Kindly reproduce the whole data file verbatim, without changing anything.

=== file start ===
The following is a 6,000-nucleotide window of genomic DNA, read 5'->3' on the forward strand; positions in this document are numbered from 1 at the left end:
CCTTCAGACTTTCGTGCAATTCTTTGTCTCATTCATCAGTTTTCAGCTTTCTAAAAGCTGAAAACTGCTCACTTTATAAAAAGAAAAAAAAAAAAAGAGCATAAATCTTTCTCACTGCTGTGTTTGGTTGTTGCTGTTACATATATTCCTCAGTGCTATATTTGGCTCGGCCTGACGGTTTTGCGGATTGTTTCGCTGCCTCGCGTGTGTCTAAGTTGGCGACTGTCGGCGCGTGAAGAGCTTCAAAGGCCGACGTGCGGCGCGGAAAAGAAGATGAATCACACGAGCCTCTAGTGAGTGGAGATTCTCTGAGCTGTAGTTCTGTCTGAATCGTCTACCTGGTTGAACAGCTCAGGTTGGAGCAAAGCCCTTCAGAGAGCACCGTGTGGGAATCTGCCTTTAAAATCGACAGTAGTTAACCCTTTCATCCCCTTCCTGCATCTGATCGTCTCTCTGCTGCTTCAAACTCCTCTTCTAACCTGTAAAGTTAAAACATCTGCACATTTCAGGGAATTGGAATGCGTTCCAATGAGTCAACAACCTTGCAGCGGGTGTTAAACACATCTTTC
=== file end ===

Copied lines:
The following is a 6,000-nucleotide window of genomic DNA, read 5'->3' on the forward strand; positions in this document are numbered from 1 at the left end:
CCTTCAGACTTTCGTGCAATTCTTTGTCTCATTCATCAGTTTTCAGCTTTCTAAAAGCTGAAAACTGCTCACTTTATAAAAAGAAAAAAAAAAAAAGAGCATAAATCTTTCTCACTGCTGTGTTTGGTTGTTGCTGTTACATATATTCCTCAGTGCTATATTTGGCTCGGCCTGACGGTTTTGCGGATTGTTTCGCTGCCTCGCGTGTGTCTAAGTTGGCGACTGTCGGCGCGTGAAGAGCTTCAAAGGCCGACGTGCGGCGCGGAAAAGAAGATGAATCACACGAGCCTCTAGTGAGTGGAGATTCTCTGAGCTGTAGTTCTGTCTGAATCGTCTACCTGGTTGAACAGCTCAGGTTGGAGCAAAGCCCTTCAGAGAGCACCGTGTGGGAATCTGCCTTTAAAATCGACAGTAGTTAACCCTTTCATCCCCTTCCTGCATCTGATCGTCTCTCTGCTGCTTCAAACTCCTCTTCTAACCTGTAAAGTTAAAACATCTGCACATTTCAGGGAATTGGAATGCGTTCCAATGAGTCAACAACCTTGCAGCGGGTGTTAAACACATCTTTC